My friends can tell when stress is getting to me without asking. Apparently, I recede a little. Chat less. Update my Facebook and Twitter less. A general quieting of my online presence. And they’ve told me on more than one occasion over the last few weeks that they’ve been seeing these things recently. I was surprised, but only because I didn’t realize how obvious it was. Of course, they are right.
January was a hard month for my career. February was a hard month for my bank account. And now it’s March. The good news is things are looking up. Yesterday, the first edition of a new column I’m writing for SheKnows appeared. It’s called Chasing the Dream and is all about achieving those big life dreams we have for ourselves. I am over the moon with excitement about it. Other good things are happening behind the scenes too. It’s like the tide is changing, and it feels good even though I am still reeling from two tough months.
Some weeks, it would be super easy to dissolve into complaints and quips here. When life is harder, it’s so natural to focus on the worst thing happening. I could go on and on about malfunctioning fire alarms in the dead of night and about my internet being spotty in recent storms. I could tell you about the migraine I was fighting earlier today or my strong desire to just sleep, a definitive sign that I am under the weather. But I won’t. I will however tell you that real life happens to me the same as everyone else. If it ever seems otherwise, it’s only because this is my happy place — the place where I choose to focus on the positives. Here on Sarah’s Cucina Bella, I would rather celebrate the good food and good times.
And generally speaking, I think there is a lot to be said for focusing on the positives. Norman Vincent Peale was really onto something with his writings on the power of positive thinking. It’s that positivity that has really helped me during rough patches recently, allowing me to be present with the kids and also focus on forging ahead.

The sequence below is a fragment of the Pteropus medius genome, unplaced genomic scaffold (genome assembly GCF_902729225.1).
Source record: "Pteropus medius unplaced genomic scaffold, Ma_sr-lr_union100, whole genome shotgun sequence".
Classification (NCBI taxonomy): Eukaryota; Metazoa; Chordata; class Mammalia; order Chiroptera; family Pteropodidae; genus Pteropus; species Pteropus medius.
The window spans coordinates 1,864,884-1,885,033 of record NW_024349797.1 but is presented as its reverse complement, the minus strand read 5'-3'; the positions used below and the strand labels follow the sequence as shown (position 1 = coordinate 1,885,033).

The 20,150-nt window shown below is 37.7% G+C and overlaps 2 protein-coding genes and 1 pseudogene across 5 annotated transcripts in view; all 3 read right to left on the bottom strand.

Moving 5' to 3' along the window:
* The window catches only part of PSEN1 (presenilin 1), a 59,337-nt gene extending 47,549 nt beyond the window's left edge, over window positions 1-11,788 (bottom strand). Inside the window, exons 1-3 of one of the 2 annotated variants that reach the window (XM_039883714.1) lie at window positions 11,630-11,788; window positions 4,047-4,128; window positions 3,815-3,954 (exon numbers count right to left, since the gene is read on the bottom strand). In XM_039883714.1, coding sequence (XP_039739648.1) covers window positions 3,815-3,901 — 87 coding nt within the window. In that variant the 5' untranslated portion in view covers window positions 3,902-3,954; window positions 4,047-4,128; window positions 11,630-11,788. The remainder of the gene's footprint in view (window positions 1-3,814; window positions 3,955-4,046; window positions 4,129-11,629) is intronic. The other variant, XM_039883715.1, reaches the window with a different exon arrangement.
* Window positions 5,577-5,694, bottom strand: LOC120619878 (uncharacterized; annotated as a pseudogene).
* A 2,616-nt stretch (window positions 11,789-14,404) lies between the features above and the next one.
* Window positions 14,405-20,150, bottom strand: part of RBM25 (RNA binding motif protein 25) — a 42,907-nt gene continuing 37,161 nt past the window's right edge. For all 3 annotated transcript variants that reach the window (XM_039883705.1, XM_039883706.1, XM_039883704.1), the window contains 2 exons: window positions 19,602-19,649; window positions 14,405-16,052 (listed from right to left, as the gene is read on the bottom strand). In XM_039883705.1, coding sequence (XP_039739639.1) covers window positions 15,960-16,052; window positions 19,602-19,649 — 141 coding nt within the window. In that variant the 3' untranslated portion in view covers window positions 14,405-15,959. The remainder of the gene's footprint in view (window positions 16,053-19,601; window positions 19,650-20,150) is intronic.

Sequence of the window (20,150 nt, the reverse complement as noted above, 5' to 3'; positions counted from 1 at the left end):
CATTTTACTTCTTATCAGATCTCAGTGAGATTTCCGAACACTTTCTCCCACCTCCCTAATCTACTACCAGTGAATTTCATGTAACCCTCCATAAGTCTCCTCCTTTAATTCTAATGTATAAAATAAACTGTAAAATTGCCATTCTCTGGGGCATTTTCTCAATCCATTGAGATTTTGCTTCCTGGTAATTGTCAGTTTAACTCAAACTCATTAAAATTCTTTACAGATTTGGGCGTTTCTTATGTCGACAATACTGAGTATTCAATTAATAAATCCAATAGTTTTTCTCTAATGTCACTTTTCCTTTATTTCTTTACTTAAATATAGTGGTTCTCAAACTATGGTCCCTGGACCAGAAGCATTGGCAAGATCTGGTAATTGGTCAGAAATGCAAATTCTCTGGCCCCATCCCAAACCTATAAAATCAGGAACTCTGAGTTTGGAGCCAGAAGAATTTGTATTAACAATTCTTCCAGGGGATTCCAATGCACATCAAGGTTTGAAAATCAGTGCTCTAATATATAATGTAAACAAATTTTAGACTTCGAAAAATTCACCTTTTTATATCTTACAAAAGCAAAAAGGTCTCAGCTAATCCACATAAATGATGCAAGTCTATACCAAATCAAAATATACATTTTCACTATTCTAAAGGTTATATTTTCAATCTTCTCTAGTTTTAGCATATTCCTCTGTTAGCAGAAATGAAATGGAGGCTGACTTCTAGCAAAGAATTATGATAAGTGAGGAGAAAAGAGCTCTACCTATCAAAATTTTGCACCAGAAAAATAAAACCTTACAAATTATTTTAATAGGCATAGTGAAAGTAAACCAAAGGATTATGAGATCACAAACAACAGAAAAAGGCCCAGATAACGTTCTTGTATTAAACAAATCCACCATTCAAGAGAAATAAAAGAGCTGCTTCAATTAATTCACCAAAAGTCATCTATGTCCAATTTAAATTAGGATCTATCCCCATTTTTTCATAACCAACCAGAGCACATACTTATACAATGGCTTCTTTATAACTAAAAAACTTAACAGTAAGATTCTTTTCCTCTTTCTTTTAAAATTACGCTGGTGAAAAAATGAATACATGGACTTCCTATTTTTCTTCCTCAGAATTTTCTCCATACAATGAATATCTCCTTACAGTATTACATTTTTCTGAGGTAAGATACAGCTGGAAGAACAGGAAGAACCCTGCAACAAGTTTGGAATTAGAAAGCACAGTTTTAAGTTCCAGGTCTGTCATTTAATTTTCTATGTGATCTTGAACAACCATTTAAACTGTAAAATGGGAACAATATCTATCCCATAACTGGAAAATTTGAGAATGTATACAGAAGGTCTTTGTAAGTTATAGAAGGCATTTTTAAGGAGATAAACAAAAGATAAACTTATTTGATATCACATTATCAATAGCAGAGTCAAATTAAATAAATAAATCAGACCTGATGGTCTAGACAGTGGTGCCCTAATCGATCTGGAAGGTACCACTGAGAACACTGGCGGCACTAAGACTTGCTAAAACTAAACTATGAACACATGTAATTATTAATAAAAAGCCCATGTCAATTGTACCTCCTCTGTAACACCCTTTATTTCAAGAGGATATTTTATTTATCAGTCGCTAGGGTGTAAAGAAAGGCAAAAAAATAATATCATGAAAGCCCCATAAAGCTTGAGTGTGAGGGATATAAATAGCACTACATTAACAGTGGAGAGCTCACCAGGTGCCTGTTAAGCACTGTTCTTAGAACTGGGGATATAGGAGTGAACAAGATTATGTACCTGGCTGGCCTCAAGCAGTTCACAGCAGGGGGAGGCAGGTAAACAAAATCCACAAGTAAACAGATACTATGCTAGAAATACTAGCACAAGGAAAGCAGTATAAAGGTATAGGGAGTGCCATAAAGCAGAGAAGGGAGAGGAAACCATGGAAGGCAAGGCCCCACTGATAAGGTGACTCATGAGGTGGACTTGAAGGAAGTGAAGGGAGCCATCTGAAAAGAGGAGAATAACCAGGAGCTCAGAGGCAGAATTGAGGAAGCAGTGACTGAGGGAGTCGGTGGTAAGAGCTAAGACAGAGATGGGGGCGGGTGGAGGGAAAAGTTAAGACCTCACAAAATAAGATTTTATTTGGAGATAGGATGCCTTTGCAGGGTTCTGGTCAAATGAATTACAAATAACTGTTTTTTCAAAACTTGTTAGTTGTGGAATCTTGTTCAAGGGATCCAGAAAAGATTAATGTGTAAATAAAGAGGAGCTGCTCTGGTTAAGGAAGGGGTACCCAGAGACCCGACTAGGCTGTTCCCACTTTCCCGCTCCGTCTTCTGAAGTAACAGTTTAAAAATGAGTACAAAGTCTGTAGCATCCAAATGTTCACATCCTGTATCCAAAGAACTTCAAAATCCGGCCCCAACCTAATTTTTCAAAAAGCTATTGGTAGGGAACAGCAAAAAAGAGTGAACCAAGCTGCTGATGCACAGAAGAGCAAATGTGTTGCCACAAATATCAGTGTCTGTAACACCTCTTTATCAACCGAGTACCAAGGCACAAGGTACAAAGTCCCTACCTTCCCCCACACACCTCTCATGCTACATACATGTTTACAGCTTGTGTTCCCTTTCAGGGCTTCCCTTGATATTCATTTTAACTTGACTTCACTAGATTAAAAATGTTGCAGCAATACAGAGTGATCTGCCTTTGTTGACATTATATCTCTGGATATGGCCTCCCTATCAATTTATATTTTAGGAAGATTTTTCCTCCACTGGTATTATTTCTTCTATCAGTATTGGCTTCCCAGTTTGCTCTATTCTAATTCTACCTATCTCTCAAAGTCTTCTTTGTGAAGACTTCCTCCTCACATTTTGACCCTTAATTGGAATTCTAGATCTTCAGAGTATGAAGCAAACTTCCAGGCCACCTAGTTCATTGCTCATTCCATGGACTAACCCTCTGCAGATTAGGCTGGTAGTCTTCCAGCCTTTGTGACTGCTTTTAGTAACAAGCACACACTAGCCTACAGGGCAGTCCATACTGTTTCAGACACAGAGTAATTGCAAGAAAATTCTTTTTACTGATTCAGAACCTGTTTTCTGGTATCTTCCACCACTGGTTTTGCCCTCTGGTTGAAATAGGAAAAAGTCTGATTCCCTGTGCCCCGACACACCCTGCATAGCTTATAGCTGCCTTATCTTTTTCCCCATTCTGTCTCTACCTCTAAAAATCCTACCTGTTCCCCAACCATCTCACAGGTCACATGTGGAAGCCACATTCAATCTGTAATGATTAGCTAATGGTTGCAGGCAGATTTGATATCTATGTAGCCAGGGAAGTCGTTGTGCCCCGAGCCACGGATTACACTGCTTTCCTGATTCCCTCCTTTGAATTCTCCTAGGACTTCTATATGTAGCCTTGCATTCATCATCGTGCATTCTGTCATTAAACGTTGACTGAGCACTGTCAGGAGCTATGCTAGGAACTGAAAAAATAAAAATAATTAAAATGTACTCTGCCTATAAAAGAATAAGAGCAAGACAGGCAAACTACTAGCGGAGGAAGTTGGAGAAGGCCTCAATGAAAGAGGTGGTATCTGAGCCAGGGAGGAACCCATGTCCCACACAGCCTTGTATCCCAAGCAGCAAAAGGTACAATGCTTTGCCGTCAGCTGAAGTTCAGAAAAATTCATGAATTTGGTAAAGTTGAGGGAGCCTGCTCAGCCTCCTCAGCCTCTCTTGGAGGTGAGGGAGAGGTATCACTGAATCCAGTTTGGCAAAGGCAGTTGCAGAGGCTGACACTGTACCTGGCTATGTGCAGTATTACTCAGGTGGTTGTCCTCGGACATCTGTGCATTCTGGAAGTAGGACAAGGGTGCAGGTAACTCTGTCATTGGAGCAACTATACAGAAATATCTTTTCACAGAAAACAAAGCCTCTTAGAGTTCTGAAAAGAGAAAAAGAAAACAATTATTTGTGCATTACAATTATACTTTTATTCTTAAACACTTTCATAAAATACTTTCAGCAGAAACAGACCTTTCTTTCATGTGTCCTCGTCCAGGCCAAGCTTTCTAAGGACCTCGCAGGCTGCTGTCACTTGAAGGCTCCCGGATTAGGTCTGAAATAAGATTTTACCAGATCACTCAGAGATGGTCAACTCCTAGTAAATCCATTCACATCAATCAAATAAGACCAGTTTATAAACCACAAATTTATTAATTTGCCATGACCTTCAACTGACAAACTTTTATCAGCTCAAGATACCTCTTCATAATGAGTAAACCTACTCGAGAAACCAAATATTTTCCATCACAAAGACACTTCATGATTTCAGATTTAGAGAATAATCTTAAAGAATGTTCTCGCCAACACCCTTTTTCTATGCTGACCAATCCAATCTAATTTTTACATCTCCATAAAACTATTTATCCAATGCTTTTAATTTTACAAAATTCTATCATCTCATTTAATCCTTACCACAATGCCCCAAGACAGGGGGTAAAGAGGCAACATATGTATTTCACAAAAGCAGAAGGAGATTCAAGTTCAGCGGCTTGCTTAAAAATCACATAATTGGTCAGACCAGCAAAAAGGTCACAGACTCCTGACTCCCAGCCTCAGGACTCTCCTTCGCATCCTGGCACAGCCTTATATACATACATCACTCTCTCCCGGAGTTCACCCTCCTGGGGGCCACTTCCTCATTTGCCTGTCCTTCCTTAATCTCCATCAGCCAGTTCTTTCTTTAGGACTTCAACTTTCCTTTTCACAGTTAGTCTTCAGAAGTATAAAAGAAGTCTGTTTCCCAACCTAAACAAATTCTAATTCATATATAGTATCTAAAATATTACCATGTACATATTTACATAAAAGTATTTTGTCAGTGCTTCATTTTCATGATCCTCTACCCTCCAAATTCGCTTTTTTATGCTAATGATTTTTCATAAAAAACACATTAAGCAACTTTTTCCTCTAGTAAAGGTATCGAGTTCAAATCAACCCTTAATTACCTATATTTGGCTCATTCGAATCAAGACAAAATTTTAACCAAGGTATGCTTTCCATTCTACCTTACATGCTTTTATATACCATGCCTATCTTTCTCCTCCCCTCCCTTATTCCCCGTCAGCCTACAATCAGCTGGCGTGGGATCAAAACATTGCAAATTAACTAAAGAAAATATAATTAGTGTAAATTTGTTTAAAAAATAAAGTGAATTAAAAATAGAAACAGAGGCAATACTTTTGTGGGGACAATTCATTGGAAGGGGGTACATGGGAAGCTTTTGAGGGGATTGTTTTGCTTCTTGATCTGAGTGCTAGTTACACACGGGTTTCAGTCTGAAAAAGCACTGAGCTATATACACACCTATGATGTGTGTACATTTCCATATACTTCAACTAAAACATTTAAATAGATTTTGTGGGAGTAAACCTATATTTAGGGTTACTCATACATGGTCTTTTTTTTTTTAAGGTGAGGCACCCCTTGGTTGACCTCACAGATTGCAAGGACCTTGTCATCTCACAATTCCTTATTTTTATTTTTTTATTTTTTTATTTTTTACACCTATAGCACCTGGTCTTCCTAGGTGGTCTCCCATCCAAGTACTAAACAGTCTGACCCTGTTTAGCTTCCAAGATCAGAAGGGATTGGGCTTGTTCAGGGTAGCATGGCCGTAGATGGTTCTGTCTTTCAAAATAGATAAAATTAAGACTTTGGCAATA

Did I mention good food? Yes? Because that helps too. Good food can brighten a dark moment. Like these fries. A friend recently tossed me the idea of dipping fries in curry sauce after having a similar dish in Boston. I was skeptical but tried it and was totally wowed.
Crispy Salt and Pepper Oven Fries with Curry Dipping Sauce might actually be closer to fry-crack though. When I make them, I literally cannot stop eating them. Good thing they are oven fries and relatively low-fat. And the little bit of cornstarch in the recipe makes the outsides so nice and crispy. Totally killer. I picked that tip up after reading about another blogger — The Art of Doing Stuff — using it in her sweet potato fries. So I tried it on my oven fries, using a really small amount and it worked wonders.
Though the fries are great on their own, it’s that dipping sauce that sends them over the edge. Curry simmer sauce is a sauce made from curry, coconut milk and other ingredients. It’s got this sweet-spicy thing going on that will have you double and triple-dipping for more. Don’t worry, I won’t tell.
- 1 lb Yukon gold potatoes
- 1/2 tsp cornstarch
- 1 tsp kosher salt
- 1/2 tsp ground black pepper
- Cooking oil spray
- curry simmer sauce, (found in the Asian foods aisle; NOT curry paste)
- Preheat the oven to 400 degrees. Line a baking sheet with nonstick aluminum foil or parchment paper.
- Wash the potatoes. Then, cut them into 1/2-inch thick fry shapes. Put the cut potatoes into a resealable bag. Sprinkle with the cornstarch, salt and pepper and then seal the bag. Shake vigorously until the fries are well-coated.
- Pour the fries onto the prepared baking sheet, arranging in a single layer. Spray with cooking oil spray.
- Bake the fries for 30 minutes, flipping once or twice, until golden.
- Serve with curry simmer sauce for dipping
I created this recipe for BettyCrocker.com and am sharing here with permission. Visit the recipe page on Betty Crocker.com for more tips and tricks.
Sarah Walker Caron is a cookbook author, freelance writer and founder of Sarah’s Cucina Bella. She is the author of four cookbooks including The Super Easy 5-Ingredient Cookbook and One-Pot Pasta, both from Rockridge Press. A single mother to a tween and a teen, Sarah loves nightly family dinners, juicy tomatoes plucked fresh from the vine and lazy days on the beach. She also adores reading and traveling.